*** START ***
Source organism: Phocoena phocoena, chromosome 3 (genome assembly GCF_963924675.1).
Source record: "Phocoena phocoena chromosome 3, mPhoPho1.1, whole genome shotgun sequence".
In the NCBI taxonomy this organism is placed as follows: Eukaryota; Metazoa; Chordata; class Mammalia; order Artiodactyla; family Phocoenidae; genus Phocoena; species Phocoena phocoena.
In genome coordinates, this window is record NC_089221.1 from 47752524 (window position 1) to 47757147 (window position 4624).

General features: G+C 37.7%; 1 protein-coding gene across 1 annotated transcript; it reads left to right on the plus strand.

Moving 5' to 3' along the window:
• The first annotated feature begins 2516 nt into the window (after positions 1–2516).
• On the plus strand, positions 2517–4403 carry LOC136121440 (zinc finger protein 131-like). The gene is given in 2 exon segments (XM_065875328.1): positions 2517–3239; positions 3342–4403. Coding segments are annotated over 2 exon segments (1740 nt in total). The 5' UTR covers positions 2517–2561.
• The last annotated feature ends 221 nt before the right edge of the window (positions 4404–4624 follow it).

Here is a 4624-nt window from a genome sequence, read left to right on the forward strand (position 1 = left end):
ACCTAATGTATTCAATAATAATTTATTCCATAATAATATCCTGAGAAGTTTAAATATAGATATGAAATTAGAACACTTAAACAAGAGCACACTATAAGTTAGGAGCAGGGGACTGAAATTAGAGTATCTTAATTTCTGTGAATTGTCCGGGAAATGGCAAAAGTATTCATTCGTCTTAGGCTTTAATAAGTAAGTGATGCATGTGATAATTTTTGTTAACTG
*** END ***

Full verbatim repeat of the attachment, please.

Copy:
Source organism: Phocoena phocoena, chromosome 3 (genome assembly GCF_963924675.1).
Source record: "Phocoena phocoena chromosome 3, mPhoPho1.1, whole genome shotgun sequence".
In the NCBI taxonomy this organism is placed as follows: Eukaryota; Metazoa; Chordata; class Mammalia; order Artiodactyla; family Phocoenidae; genus Phocoena; species Phocoena phocoena.
In genome coordinates, this window is record NC_089221.1 from 47752524 (window position 1) to 47757147 (window position 4624).

General features: G+C 37.7%; 1 protein-coding gene across 1 annotated transcript; it reads left to right on the plus strand.

Moving 5' to 3' along the window:
• The first annotated feature begins 2516 nt into the window (after positions 1–2516).
• On the plus strand, positions 2517–4403 carry LOC136121440 (zinc finger protein 131-like). The gene is given in 2 exon segments (XM_065875328.1): positions 2517–3239; positions 3342–4403. Coding segments are annotated over 2 exon segments (1740 nt in total). The 5' UTR covers positions 2517–2561.
• The last annotated feature ends 221 nt before the right edge of the window (positions 4404–4624 follow it).

Here is a 4624-nt window from a genome sequence, read left to right on the forward strand (position 1 = left end):
ACCTAATGTATTCAATAATAATTTATTCCATAATAATATCCTGAGAAGTTTAAATATAGATATGAAATTAGAACACTTAAACAAGAGCACACTATAAGTTAGGAGCAGGGGACTGAAATTAGAGTATCTTAATTTCTGTGAATTGTCCGGGAAATGGCAAAAGTATTCATTCGTCTTAGGCTTTAATAAGTAAGTGATGCATGTGATAATTTTTGTTAACTG